Using AI to provide cybersecurity solutions has received a lot of press in the past two years. The reality is that most “AI cybersecurity” products use Machine Learning (ML) techniques, which is just one subset of a broader range of techniques associated with deep AI.
ML techniques are being used in several cybersecurity domains including:
- spam filtering
- intrusion detection and prevention
- botnet detection
- reputation rating
- fraud detection
To a much lesser extent some services are using ML to provide incident forecasting to help answer questions like: Is there observable behavior on the Internet which can be used to measure the likelihood that a particular organization is going to be attacked and the nature of the attack?
ML uses mathematical and statistical functions to extract information from data, and with that information ML tries to guess the unknown. ML uses various algorithms such as Naive Bayes, Random Forest, Decision Tree, and Deep Learning to analyze the data.
In order to increase the success of ML, lots of training data is generally used. Vendors of ML Cybersecurity products typically constantly gather data from their customers as well as using data generated by researchers.
Typically a form of supervised ML is used, in which a data set with metadata about what are valid behaviors versus what are malicious behaviors are used to teach a ML tool to make accurate predictions about related new data. For example, if the data set included 10 million email messages, including their full internet headers, along with metadata indicating which emails are harmless and which are malicious, the resulting tool may be able to determine if a newly encountered email message is harmless or malicious.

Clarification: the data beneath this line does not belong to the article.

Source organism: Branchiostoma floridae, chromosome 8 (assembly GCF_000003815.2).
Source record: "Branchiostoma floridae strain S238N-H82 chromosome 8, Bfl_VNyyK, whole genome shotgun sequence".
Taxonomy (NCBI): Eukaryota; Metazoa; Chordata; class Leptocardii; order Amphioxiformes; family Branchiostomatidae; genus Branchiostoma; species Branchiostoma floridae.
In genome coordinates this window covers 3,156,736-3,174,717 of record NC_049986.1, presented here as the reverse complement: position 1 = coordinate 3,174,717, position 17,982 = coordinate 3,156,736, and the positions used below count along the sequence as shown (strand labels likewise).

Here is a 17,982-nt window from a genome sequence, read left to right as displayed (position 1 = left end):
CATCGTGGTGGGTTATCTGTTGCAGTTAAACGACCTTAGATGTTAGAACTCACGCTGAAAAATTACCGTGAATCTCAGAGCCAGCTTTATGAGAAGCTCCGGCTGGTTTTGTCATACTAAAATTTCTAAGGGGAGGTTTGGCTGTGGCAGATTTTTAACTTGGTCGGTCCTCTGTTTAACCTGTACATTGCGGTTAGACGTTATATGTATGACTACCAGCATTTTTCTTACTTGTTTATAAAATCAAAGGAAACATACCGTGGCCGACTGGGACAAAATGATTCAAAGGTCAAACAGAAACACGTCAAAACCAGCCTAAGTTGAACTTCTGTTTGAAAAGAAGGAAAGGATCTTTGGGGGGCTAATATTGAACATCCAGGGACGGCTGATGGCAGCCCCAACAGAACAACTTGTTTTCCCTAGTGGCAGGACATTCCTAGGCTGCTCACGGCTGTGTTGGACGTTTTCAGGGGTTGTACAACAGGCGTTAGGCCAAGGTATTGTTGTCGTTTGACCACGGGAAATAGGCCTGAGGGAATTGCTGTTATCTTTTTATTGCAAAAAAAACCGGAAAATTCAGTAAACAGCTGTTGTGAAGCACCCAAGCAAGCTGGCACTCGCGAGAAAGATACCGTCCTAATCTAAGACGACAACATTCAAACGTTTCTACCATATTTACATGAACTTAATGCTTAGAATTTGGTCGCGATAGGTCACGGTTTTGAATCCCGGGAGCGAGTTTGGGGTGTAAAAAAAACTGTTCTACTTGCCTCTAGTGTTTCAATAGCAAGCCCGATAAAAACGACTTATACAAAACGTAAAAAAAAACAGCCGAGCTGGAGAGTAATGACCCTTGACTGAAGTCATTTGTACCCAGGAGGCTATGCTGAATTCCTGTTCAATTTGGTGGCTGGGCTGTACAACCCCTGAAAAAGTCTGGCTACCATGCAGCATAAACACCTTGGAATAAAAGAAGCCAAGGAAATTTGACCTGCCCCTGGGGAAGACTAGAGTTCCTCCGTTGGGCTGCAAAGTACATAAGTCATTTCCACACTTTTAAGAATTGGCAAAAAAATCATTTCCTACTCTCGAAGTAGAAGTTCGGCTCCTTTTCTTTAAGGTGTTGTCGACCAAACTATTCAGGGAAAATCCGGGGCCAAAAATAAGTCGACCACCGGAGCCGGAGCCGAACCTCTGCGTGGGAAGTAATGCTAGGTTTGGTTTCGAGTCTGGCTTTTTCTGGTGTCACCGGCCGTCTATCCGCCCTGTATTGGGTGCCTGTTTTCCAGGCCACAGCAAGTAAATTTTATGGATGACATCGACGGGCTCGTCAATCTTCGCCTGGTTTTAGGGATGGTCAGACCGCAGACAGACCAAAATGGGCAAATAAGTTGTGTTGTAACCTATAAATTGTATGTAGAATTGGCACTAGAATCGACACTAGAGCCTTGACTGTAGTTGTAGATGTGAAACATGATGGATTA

There are at least three ways in which cybercriminals might defeat ML cybersecurity:
- Pollute the data set to cause ML tool to have a low rate of success or accuracy
- Identify bias within the data used for training and design the attack to exploit the bias
- Identify bias within the algorithm used to analyze the data and design an attack to exploit the bias
To provide a simple example, data might indicate that email purporting to be from a Nigerian prince, using incorrect English grammar, is spam. As result the attackers might decide to make the email appear to be from an established insurance company, using phrasing that has appeared in legitimate email from the real insurance company. This might be a way to exploit the training data bias. In theory, larger data sets from a wide variety of sources should lower the bias, but this is not always true.
Some products use a variety of algorithms and training data sets to provide a higher level of confidence that a single bias or single set of compromised data won’t compromise the overall integrity of the product.
Paul Hill has worked with SystemExperts as a principal project consultant for more than twelve years assisting on a wide range of challenging projects across a variety of industries including higher education, legal, and financial services. He joined SystemExperts full time in March 2012 and coordinates the SMARTday practice.